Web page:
Reporter Clive Crook really likes Barack Obama and in a November 3 op-ed practically endorsed him for president. But, the Financial Times reporter worries, the Illinois senator has some loopy economic ideas.
Yes, your just read that correctly. A reporter for one of the Anglosphere's well-respected financial newspapers admits he'd vote for Obama were he an American citizen -- Crook is a subject of Her Majesty Queen Elizabeth II -- but he hopes his stump speech populism is all a vote-getting gimmick.
As you read this, imagine the clamor, if not outright outrage, if a conservative-leaning foreign journalist like say Mark Steyn endorsed McCain only to question his foreign policy prescriptions (emphases mine):
My other big reservation is on economics. Here Mr Obama remains an unknown quantity. He can talk a good centrist line, as he did in last week's 30-minute campaign broadcast, praising American values of self-reliance, enterprise and innovation. But he is also a sceptic on liberal trade and rails against companies that "send jobs abroad".
Some of Mr Obama's centrist supporters believe that his position on trade is purely tactical. (In Mr McCain, it would be called "cynical".) I wonder. He has done nothing to modify it since winning the nomination. Perhaps he really believes that taxes, mandates and trade barriers can keep jobs at home and improve living standards. He has surrounded himself with advisers who think this is nonsense but they have made no detectable impression on his campaign speeches. So who knows?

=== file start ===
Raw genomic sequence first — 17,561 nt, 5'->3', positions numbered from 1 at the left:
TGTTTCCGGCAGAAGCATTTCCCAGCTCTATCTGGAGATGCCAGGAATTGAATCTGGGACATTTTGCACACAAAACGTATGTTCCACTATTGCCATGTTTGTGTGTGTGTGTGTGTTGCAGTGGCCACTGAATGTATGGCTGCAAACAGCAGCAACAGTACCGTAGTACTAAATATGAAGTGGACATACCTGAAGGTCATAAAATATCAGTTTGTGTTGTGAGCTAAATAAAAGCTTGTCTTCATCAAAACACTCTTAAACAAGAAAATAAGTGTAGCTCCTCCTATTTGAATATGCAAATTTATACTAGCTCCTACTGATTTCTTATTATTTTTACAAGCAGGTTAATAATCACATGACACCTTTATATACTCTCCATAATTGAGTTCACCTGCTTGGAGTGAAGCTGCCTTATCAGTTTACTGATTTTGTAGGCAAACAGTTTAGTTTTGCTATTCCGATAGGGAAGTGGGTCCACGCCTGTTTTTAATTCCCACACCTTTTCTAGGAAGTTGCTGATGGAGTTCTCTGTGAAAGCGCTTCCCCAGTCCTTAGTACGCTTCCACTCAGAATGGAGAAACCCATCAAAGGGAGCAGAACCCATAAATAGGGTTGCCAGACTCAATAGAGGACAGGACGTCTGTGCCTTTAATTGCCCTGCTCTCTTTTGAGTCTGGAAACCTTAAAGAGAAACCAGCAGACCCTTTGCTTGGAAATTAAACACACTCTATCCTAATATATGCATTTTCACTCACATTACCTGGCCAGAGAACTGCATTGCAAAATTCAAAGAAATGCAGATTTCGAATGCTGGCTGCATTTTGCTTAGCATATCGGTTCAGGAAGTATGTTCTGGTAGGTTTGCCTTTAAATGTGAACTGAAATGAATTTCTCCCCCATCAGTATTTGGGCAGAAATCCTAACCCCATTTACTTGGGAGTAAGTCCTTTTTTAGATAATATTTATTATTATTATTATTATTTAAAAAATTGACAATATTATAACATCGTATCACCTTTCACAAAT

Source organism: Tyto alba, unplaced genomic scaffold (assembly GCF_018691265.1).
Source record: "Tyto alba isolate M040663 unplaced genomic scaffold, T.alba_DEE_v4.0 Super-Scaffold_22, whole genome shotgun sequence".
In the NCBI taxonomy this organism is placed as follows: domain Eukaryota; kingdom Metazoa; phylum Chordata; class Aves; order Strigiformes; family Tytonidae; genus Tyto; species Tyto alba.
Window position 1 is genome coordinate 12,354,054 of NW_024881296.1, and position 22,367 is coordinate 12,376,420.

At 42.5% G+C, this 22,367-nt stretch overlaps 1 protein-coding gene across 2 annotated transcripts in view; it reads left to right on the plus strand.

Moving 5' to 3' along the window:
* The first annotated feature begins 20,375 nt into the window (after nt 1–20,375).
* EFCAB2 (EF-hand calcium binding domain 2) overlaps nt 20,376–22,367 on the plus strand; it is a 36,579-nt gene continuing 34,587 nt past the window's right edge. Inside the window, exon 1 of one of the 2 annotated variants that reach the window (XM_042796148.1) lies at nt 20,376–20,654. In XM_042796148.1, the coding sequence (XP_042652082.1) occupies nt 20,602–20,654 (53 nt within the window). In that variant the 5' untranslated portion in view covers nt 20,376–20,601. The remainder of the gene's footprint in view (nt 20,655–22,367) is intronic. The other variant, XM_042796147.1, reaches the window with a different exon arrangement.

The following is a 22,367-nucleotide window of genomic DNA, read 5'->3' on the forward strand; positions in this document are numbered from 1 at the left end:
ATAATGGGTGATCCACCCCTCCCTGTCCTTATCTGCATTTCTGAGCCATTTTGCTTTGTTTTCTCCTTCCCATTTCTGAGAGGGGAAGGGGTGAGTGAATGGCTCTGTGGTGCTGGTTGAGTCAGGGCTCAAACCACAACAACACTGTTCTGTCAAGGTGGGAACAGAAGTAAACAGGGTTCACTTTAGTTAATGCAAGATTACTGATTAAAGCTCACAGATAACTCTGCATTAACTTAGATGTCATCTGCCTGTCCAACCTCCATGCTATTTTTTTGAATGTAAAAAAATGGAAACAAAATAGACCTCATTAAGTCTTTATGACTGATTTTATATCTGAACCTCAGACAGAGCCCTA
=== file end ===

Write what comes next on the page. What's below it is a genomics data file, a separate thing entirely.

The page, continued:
In general Mr Obama takes a more expansive view of the economic role of government than did Bill Clinton, for instance. His political style is that of a Clintonian New Democrat - with its rhetorical moderation, pro-enterprise talking points and calls for co-operation with political opponents. But his economic analysis often harks back to a more old-fashioned kind of liberalism, with its emphasis on redistribution, regulation and national priorities.
As I have already said, I am for universal healthcare. I see the case for making US income taxes somewhat more progressive and especially for using tax credits to improve the rewards for work at low incomes. The financial crisis was indeed the consequence, in part, of regulatory failure. On all these points, there is merit in Mr Obama's positions. But it is unclear how far he wants to push - and I am not sure I trust his instincts. There is a limit to how far you can raise taxes on the highly paid without seriously damaging incentives. Regulation is a hit and miss affair and it is as easy to cripple an economy with too much as too little. A great deal of creative destruction - including "shipping jobs abroad" - is the price you pay for long-term economic vitality.
Perhaps Mr Obama agrees. If he had said so, I could cast the vote I do not have with greater enthusiasm.